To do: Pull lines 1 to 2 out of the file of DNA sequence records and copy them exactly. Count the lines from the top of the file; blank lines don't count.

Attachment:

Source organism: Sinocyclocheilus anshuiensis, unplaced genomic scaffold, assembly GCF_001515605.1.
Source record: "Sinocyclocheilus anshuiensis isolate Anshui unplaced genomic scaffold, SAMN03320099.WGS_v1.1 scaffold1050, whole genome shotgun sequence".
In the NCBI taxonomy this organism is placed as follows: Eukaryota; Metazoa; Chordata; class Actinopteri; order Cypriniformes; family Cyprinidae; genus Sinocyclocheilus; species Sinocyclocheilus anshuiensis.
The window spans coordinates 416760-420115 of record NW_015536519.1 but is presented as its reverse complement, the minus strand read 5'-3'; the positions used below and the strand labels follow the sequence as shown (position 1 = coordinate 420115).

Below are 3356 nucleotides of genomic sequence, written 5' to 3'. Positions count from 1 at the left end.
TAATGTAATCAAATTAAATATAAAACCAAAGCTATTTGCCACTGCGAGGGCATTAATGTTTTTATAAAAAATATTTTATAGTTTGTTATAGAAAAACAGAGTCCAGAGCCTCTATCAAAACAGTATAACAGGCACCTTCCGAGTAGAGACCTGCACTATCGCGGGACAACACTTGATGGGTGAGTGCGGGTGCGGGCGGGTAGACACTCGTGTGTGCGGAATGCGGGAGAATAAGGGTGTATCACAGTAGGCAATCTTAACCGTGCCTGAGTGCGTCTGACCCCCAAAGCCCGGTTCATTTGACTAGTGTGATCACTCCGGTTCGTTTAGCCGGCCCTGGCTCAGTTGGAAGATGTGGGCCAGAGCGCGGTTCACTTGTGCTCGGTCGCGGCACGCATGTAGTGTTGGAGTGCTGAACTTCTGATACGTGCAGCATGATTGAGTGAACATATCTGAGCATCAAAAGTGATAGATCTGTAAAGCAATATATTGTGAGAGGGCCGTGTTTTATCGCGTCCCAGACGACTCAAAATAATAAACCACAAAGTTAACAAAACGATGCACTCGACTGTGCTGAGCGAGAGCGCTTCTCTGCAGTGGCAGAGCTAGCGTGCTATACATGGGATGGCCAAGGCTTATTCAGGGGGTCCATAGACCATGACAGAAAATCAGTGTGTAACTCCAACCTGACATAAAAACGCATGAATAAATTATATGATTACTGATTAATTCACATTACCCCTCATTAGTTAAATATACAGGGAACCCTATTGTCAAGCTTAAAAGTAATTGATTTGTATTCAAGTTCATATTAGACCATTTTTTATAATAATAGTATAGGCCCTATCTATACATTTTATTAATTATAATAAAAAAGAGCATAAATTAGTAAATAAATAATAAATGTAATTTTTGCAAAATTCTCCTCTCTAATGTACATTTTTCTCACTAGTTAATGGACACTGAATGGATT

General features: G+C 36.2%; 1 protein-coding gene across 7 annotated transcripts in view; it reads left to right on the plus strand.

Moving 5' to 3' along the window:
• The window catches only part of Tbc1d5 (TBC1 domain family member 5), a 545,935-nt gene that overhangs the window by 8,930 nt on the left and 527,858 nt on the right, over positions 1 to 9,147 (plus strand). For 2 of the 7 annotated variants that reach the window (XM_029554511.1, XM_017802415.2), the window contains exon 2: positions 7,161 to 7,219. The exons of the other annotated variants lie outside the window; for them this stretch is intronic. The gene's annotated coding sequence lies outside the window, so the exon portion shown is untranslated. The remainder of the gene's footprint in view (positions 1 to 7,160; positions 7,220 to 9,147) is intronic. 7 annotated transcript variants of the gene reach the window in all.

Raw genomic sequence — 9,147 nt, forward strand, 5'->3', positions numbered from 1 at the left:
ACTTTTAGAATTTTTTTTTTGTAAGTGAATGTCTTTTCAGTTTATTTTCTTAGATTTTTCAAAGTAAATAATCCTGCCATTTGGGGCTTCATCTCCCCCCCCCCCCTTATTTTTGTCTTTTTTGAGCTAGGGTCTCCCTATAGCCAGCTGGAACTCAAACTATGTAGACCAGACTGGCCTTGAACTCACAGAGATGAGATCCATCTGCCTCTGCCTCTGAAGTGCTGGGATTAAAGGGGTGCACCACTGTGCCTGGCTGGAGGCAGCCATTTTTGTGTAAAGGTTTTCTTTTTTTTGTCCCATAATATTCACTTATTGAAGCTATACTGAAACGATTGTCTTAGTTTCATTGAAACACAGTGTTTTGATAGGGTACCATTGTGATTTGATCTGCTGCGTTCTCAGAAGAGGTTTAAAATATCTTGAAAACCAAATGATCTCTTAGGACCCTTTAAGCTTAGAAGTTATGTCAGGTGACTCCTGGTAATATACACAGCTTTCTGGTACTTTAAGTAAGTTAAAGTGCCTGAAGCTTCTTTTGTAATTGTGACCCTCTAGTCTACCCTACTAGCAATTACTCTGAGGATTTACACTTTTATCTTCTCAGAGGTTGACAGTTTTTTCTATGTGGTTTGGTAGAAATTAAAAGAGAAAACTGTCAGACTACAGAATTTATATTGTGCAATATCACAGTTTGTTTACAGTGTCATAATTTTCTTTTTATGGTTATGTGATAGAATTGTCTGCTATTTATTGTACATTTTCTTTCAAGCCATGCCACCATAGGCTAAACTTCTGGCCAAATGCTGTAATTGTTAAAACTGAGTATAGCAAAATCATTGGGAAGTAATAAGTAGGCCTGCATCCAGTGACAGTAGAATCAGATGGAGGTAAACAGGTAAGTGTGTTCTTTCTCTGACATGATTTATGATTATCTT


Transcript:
Source organism: Sinocyclocheilus anshuiensis, unplaced genomic scaffold, assembly GCF_001515605.1.
Source record: "Sinocyclocheilus anshuiensis isolate Anshui unplaced genomic scaffold, SAMN03320099.WGS_v1.1 scaffold1050, whole genome shotgun sequence".